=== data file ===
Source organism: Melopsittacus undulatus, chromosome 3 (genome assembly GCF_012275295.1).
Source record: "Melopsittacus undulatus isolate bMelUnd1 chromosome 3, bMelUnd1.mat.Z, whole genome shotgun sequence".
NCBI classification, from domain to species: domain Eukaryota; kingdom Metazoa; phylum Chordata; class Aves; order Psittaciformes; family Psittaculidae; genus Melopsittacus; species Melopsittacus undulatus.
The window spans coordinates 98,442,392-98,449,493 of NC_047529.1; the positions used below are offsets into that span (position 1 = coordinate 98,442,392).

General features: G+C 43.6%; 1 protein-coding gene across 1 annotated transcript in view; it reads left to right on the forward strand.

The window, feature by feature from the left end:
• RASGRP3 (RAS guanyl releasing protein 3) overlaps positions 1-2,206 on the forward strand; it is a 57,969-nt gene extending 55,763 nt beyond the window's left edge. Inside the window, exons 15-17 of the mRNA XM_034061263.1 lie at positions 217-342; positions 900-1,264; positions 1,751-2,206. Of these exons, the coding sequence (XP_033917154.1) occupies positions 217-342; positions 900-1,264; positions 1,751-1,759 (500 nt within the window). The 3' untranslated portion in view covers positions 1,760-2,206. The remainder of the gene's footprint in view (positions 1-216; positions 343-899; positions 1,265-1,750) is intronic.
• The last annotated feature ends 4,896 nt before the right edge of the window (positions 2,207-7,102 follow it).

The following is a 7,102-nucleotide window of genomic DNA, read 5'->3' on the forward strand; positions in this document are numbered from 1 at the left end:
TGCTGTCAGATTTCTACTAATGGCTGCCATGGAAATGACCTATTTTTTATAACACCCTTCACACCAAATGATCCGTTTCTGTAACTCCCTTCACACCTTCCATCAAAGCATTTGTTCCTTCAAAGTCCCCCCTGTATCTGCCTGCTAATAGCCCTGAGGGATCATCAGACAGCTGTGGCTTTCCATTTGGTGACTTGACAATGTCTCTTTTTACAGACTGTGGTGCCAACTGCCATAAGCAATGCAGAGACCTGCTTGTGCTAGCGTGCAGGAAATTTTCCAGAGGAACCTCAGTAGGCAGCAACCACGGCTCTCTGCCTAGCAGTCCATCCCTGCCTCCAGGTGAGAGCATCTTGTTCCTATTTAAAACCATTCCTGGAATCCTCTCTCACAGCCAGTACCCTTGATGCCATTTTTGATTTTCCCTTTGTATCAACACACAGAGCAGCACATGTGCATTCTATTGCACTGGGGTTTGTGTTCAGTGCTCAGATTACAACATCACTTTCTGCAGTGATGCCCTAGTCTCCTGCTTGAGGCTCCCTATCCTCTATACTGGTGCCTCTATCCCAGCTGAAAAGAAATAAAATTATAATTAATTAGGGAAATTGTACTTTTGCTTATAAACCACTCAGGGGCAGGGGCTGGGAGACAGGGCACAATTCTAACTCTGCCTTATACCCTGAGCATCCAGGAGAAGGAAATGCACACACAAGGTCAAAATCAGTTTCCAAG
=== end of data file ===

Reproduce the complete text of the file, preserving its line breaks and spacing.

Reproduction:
Source organism: Melopsittacus undulatus, chromosome 3 (genome assembly GCF_012275295.1).
Source record: "Melopsittacus undulatus isolate bMelUnd1 chromosome 3, bMelUnd1.mat.Z, whole genome shotgun sequence".
NCBI classification, from domain to species: domain Eukaryota; kingdom Metazoa; phylum Chordata; class Aves; order Psittaciformes; family Psittaculidae; genus Melopsittacus; species Melopsittacus undulatus.
The window spans coordinates 98,442,392-98,449,493 of NC_047529.1; the positions used below are offsets into that span (position 1 = coordinate 98,442,392).

General features: G+C 43.6%; 1 protein-coding gene across 1 annotated transcript in view; it reads left to right on the forward strand.

The window, feature by feature from the left end:
• RASGRP3 (RAS guanyl releasing protein 3) overlaps positions 1-2,206 on the forward strand; it is a 57,969-nt gene extending 55,763 nt beyond the window's left edge. Inside the window, exons 15-17 of the mRNA XM_034061263.1 lie at positions 217-342; positions 900-1,264; positions 1,751-2,206. Of these exons, the coding sequence (XP_033917154.1) occupies positions 217-342; positions 900-1,264; positions 1,751-1,759 (500 nt within the window). The 3' untranslated portion in view covers positions 1,760-2,206. The remainder of the gene's footprint in view (positions 1-216; positions 343-899; positions 1,265-1,750) is intronic.
• The last annotated feature ends 4,896 nt before the right edge of the window (positions 2,207-7,102 follow it).

The following is a 7,102-nucleotide window of genomic DNA, read 5'->3' on the forward strand; positions in this document are numbered from 1 at the left end:
TGCTGTCAGATTTCTACTAATGGCTGCCATGGAAATGACCTATTTTTTATAACACCCTTCACACCAAATGATCCGTTTCTGTAACTCCCTTCACACCTTCCATCAAAGCATTTGTTCCTTCAAAGTCCCCCCTGTATCTGCCTGCTAATAGCCCTGAGGGATCATCAGACAGCTGTGGCTTTCCATTTGGTGACTTGACAATGTCTCTTTTTACAGACTGTGGTGCCAACTGCCATAAGCAATGCAGAGACCTGCTTGTGCTAGCGTGCAGGAAATTTTCCAGAGGAACCTCAGTAGGCAGCAACCACGGCTCTCTGCCTAGCAGTCCATCCCTGCCTCCAGGTGAGAGCATCTTGTTCCTATTTAAAACCATTCCTGGAATCCTCTCTCACAGCCAGTACCCTTGATGCCATTTTTGATTTTCCCTTTGTATCAACACACAGAGCAGCACATGTGCATTCTATTGCACTGGGGTTTGTGTTCAGTGCTCAGATTACAACATCACTTTCTGCAGTGATGCCCTAGTCTCCTGCTTGAGGCTCCCTATCCTCTATACTGGTGCCTCTATCCCAGCTGAAAAGAAATAAAATTATAATTAATTAGGGAAATTGTACTTTTGCTTATAAACCACTCAGGGGCAGGGGCTGGGAGACAGGGCACAATTCTAACTCTGCCTTATACCCTGAGCATCCAGGAGAAGGAAATGCACACACAAGGTCAAAATCAGTTTCCAAG